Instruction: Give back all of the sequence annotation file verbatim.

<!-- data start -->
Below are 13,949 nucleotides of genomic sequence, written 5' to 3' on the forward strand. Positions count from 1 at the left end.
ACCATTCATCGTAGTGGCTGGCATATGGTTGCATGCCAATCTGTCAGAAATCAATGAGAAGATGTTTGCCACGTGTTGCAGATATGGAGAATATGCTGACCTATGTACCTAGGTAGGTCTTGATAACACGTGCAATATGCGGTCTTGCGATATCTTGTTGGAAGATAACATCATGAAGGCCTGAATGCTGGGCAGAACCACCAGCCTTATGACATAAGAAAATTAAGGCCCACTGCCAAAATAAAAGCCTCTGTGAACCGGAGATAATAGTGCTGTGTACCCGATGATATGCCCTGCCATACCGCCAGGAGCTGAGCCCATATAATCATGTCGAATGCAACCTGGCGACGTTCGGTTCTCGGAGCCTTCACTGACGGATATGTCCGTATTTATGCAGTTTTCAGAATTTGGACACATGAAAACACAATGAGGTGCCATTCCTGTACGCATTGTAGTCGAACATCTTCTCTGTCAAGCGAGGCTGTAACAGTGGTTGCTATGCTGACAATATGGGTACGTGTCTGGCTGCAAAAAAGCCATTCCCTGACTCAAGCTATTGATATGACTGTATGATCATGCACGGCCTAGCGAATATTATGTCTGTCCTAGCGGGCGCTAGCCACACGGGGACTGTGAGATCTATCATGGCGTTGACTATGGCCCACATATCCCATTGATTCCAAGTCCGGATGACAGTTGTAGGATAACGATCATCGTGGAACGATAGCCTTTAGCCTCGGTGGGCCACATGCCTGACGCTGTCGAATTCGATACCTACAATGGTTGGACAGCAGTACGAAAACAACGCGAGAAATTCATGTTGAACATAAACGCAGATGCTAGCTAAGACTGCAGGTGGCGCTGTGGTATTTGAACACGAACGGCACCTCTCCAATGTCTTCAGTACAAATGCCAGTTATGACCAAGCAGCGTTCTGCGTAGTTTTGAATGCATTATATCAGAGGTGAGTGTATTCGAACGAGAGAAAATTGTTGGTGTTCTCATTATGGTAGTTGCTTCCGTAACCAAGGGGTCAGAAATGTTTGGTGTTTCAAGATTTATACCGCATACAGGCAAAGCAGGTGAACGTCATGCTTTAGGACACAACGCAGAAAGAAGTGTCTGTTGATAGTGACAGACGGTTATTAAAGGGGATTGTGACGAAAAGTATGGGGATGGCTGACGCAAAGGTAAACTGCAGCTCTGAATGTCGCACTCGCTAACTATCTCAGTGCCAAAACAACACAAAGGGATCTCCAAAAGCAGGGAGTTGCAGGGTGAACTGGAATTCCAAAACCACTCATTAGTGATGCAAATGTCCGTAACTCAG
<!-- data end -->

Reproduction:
Below are 13,949 nucleotides of genomic sequence, written 5' to 3' on the forward strand. Positions count from 1 at the left end.
ACCATTCATCGTAGTGGCTGGCATATGGTTGCATGCCAATCTGTCAGAAATCAATGAGAAGATGTTTGCCACGTGTTGCAGATATGGAGAATATGCTGACCTATGTACCTAGGTAGGTCTTGATAACACGTGCAATATGCGGTCTTGCGATATCTTGTTGGAAGATAACATCATGAAGGCCTGAATGCTGGGCAGAACCACCAGCCTTATGACATAAGAAAATTAAGGCCCACTGCCAAAATAAAAGCCTCTGTGAACCGGAGATAATAGTGCTGTGTACCCGATGATATGCCCTGCCATACCGCCAGGAGCTGAGCCCATATAATCATGTCGAATGCAACCTGGCGACGTTCGGTTCTCGGAGCCTTCACTGACGGATATGTCCGTATTTATGCAGTTTTCAGAATTTGGACACATGAAAACACAATGAGGTGCCATTCCTGTACGCATTGTAGTCGAACATCTTCTCTGTCAAGCGAGGCTGTAACAGTGGTTGCTATGCTGACAATATGGGTACGTGTCTGGCTGCAAAAAAGCCATTCCCTGACTCAAGCTATTGATATGACTGTATGATCATGCACGGCCTAGCGAATATTATGTCTGTCCTAGCGGGCGCTAGCCACACGGGGACTGTGAGATCTATCATGGCGTTGACTATGGCCCACATATCCCATTGATTCCAAGTCCGGATGACAGTTGTAGGATAACGATCATCGTGGAACGATAGCCTTTAGCCTCGGTGGGCCACATGCCTGACGCTGTCGAATTCGATACCTACAATGGTTGGACAGCAGTACGAAAACAACGCGAGAAATTCATGTTGAACATAAACGCAGATGCTAGCTAAGACTGCAGGTGGCGCTGTGGTATTTGAACACGAACGGCACCTCTCCAATGTCTTCAGTACAAATGCCAGTTATGACCAAGCAGCGTTCTGCGTAGTTTTGAATGCATTATATCAGAGGTGAGTGTATTCGAACGAGAGAAAATTGTTGGTGTTCTCATTATGGTAGTTGCTTCCGTAACCAAGGGGTCAGAAATGTTTGGTGTTTCAAGATTTATACCGCATACAGGCAAAGCAGGTGAACGTCATGCTTTAGGACACAACGCAGAAAGAAGTGTCTGTTGATAGTGACAGACGGTTATTAAAGGGGATTGTGACGAAAAGTATGGGGATGGCTGACGCAAAGGTAAACTGCAGCTCTGAATGTCGCACTCGCTAACTATCTCAGTGCCAAAACAACACAAAGGGATCTCCAAAAGCAGGGAGTTGCAGGGTGAACTGGAATTCCAAAACCACTCATTAGTGATGCAAATGTCCGTAACTCAG